The sun is shining and the thermometer shows a balmy four degrees on this Friday, Jan. 4 afternoon here in Cranbrook and Environment Canada meteorologist Bobby Sekhon says these sorts of conditions are likely to continue for the next few months.
December was warmer than normal in Cranbrook by about three degrees above the overall monthly average, however, it only ranked as the 19th warmest December on record, going back to 1901.
In terms of precipitation it was considered statistically normal, with the city receiving about 80 per cent of the precipitation we normal get. We got the exact average amount of rain, six millimetres, but the snowfall was less. About nine centimetres less snow fell than the monthly average and so the overall precipitation received ended up being six millimetres less in the month; 27 total millimetres compared to the 33 that’s normal.
“With the weak El Niño that we’re expecting this year, it’s usually milder temperature wise for most parts of B.C.,” said Sekhon. “And this winter so far we’ve been seeing more systems from the southwest which bring warmer air, and also we haven’t had that real cold arctic air entrench into the B.C. valleys for extended periods of time.
“We’ve had a couple of short blasts of cool air come in, however past winters we’ve seen at least a few days if not several days of quite cold temperatures entrenched into the valleys and that can usually make for a cooler air mass.”
The upcoming forecast is trending towards more of the same for the months of January, February and March. In fact most of B.C. is expected to get warmer than normal temperatures, though how much warmer is difficult to say.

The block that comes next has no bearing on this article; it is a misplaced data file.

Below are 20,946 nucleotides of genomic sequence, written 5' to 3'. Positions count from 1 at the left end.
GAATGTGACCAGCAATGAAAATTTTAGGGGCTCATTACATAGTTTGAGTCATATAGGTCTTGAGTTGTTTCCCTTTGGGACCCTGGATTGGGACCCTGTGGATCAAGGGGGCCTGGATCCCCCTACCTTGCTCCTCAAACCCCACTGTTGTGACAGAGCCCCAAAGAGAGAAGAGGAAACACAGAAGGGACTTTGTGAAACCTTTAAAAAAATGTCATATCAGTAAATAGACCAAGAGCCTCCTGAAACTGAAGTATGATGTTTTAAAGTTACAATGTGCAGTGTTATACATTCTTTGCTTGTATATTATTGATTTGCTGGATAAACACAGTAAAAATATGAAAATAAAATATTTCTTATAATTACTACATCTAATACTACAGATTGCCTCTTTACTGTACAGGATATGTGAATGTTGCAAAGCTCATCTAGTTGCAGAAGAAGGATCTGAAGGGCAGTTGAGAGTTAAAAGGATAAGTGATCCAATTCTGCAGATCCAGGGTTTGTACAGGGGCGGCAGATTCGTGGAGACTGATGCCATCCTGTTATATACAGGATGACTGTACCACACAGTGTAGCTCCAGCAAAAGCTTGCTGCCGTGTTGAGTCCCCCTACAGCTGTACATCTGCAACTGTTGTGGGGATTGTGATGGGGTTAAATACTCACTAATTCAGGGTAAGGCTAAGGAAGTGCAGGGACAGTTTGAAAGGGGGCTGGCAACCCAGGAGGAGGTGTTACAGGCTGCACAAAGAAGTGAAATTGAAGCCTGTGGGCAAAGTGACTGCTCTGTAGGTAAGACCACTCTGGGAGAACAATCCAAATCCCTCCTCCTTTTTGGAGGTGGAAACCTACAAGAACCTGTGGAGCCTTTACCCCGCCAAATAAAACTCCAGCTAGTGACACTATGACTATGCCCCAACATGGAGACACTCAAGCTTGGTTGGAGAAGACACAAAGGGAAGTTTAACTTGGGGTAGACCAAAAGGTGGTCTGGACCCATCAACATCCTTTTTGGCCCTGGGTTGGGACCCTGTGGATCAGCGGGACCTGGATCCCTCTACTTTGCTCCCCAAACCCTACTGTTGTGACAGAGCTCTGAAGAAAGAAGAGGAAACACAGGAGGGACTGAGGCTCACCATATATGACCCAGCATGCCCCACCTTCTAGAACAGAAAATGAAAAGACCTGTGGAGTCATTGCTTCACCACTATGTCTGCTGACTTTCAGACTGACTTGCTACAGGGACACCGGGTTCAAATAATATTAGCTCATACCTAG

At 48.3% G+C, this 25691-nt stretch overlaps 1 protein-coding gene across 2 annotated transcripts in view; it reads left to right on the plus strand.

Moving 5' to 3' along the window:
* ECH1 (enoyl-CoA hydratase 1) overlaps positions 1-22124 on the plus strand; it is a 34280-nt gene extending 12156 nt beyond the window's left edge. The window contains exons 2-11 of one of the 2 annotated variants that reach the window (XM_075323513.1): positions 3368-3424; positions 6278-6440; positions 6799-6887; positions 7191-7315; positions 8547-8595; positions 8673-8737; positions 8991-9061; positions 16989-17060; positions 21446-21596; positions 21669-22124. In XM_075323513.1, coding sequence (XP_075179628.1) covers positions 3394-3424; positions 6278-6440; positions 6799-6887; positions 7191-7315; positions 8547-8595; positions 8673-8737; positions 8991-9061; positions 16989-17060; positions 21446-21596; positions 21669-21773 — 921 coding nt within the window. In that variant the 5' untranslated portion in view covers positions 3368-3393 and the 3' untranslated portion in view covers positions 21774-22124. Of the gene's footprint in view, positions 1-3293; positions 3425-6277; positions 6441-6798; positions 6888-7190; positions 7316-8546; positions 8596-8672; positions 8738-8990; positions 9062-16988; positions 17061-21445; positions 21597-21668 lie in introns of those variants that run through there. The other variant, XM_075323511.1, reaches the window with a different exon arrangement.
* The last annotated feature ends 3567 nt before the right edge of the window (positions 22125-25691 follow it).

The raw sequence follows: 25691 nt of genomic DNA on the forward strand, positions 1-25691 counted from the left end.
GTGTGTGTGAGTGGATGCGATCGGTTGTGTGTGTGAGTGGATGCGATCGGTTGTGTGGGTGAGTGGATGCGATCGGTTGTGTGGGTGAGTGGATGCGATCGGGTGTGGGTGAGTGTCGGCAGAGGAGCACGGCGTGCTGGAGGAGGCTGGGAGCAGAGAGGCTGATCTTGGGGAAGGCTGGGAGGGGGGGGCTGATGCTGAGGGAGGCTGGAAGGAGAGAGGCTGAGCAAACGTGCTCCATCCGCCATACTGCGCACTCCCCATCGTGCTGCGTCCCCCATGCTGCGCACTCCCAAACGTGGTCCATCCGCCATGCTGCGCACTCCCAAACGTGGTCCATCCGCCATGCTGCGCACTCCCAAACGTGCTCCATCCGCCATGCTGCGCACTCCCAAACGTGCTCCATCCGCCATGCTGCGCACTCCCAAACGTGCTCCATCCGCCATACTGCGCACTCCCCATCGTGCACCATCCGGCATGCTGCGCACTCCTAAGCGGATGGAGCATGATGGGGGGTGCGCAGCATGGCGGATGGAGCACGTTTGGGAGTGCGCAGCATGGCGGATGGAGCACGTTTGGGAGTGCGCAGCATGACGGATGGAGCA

“How much precipitation compared to normal is also not as well correlated, but what we do have some confidence in is the temperature forecast which should be above normal for the course of the three months coming up here,” Sehkon said. “And that kind of jives with the El Nińo forecast as well, so we have some decent confidence in that.”
Though the general forecast is warmer than normal, Sehkon says that does not discount any event-by-event storms that could come, potentially bringing heavy snowfall, or arctic air.
“Even though we’ve been warmer than normal and less snow, just continue to keep an eye on the forecast. It’s still winter in British Columbia and we can still get into some pretty good snow events and arctic outbreaks and these type of things can still happen in an El Niño winter and so just keep an eye on the forecast and check your travel conditions if you’re travelling around B.C., but overall on average we’re expecting a warmer than normal winter here.”
There are two systems coming up for next week. A quick blast of snow will come around Sunday or Monday, though that should only bring up to five centimetres of snow to Cranbrook. Then there is another system coming on Tuesday bringing the next round of precipitation.
Sehkon says it does help to have more precipitation over the course of the winter moving into spring, as having the soil saturated with moisture is one preventative factor with regards to spring and summer wildfires. However, that is just one of many factors. If May is as dry as it was in 2018, that is another aspect to consider.